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Assembling ChibiStudio from scratch

A close look to ChibiOS demos for STM32

Recently I had to assemble ChibiStudio for Windows from scratch and I decided to write down a simple to-do list to be consistent over time. Locking back to the list, it was so detailed I start to think about an article to share this experience and enable everyone to assembly its own environment and maybe get feedback from experts out there and improve our process.

ChibiStudio was an idea by Giovanni (the creator of ChibiOS) to enable the community to easily ramp-up with ChibiOS. It’s basically an ensemble of free and open-source software and some custom continue reading...

Debugging on STM32 with ChibiStudio: the ultimate guide

A debugger is a powerful tool that gives us the chance to interact with the microcontroller at run-time. It allows to dynamically change the content of CPU registers, to read\write the RAM memory and to flash\erase the NVM memory of the microcontroller. The main purpose of a debugger is to discover and fix anomalies in the functional behavior of our firmware.

Anyway, there is no silver bullet: it requires some time to master the debugger learning some tricks. As usual, the time spent learning how to debug could make your day: it will reduce the effort required to develop continue reading...

What is the difference between a bootloader and a debugger

Since I have started to hold seminars and hands-on to newbie developers and engineering students, one of the most controversial things people don’t get used to is the debugging. Many of them often confuse between a bootloader and an on-chip debugger because both are used to test the firmware functional behavior.

A bootloader is a piece of software that loads the downloads the firmware from a host, usually a PC, into the microcontroller main memory. Typically, once the bootload procedure is over, the microcontroller starts to execute the freshly loaded code and the continue reading...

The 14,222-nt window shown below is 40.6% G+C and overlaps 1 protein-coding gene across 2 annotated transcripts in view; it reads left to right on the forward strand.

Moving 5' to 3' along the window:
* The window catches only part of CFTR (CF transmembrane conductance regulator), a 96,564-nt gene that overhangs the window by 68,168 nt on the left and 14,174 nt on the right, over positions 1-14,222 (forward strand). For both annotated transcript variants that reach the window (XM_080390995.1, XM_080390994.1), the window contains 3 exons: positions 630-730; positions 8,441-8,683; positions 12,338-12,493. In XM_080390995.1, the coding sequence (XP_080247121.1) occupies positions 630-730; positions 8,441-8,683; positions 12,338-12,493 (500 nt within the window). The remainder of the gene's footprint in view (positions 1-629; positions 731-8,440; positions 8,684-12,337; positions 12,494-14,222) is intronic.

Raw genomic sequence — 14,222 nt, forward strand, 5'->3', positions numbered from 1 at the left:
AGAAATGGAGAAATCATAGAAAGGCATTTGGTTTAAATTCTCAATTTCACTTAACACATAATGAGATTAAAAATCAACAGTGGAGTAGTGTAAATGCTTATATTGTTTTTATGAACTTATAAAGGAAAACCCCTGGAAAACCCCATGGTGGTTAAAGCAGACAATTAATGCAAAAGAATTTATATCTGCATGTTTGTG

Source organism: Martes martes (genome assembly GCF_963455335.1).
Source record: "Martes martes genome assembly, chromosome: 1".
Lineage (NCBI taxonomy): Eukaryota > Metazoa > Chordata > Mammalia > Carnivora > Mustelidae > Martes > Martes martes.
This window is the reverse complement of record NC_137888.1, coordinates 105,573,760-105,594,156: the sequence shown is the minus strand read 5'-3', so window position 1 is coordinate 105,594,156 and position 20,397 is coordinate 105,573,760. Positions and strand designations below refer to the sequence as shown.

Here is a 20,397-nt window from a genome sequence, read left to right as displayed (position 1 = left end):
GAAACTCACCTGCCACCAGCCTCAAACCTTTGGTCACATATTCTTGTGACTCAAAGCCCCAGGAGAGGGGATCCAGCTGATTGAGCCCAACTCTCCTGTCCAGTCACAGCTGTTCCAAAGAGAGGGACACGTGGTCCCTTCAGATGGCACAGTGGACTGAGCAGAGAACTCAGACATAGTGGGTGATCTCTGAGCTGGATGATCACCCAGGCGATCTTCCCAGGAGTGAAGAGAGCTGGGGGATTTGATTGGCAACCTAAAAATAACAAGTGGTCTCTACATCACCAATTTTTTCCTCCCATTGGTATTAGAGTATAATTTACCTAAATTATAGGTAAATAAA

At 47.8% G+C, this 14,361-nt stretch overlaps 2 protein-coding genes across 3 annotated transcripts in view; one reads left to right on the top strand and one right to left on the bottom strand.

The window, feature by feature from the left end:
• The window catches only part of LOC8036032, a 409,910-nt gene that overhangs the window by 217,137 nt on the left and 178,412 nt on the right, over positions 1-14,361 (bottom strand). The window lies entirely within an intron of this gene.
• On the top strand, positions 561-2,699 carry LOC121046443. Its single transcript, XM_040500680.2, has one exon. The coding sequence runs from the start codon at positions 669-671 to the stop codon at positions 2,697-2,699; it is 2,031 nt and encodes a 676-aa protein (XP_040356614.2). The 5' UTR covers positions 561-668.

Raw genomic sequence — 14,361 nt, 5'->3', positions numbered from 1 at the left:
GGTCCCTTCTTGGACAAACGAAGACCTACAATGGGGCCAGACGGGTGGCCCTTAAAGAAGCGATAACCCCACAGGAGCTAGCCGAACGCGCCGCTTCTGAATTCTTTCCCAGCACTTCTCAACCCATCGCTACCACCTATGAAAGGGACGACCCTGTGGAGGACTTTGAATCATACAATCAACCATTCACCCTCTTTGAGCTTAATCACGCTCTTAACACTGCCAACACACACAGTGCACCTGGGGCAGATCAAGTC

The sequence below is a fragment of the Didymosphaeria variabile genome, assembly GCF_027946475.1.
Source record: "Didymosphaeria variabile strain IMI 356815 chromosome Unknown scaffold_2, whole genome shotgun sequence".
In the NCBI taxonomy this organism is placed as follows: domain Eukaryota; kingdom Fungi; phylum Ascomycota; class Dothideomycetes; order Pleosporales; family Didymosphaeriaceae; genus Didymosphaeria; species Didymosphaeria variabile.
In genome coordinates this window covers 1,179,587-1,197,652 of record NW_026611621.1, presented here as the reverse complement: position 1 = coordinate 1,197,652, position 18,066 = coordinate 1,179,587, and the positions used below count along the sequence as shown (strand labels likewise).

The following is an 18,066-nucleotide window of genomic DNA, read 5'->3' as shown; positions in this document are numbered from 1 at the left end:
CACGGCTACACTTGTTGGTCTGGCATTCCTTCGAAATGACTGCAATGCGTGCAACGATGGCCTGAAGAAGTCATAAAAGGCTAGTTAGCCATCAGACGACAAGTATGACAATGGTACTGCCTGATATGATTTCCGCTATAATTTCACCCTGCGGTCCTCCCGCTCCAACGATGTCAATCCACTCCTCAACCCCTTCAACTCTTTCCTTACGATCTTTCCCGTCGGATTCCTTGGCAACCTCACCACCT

Printing strings on a Virtual COM port with an STM32 and ChibiOS

This article contains some simple examples to understand how to print escaped strings when you are approaching STM32 and ChibiOS. Escaped strings are very useful while developing because you can use them to print data while the application is running. Strings are widely used for debugging purposes when a debugger is not available but this is not the case.

Every STM32 development kit is equipped with a STLink debugger. Starting from STLink V2-1, the debugger offers a virtual COM port and, in this article, we are going to use this feature to print data avoiding to put continue reading...

Dealing with push-buttons using an STM32

This article contains some simple examples to understand how to deal with push-buttons when you are approaching STM32 and ChibiOS. The button can be considered the simplest input peripheral that can be connected to a microcontroller. Because of that, usually, every embedded development board is equipped with a button marked as “User Button” and this means it is actually connected to a GPIO pin you can read via software.

To understand this article with proficiency, you should match few requirements:

You should have an STM32 development kit and be able to do basic stuff continue reading...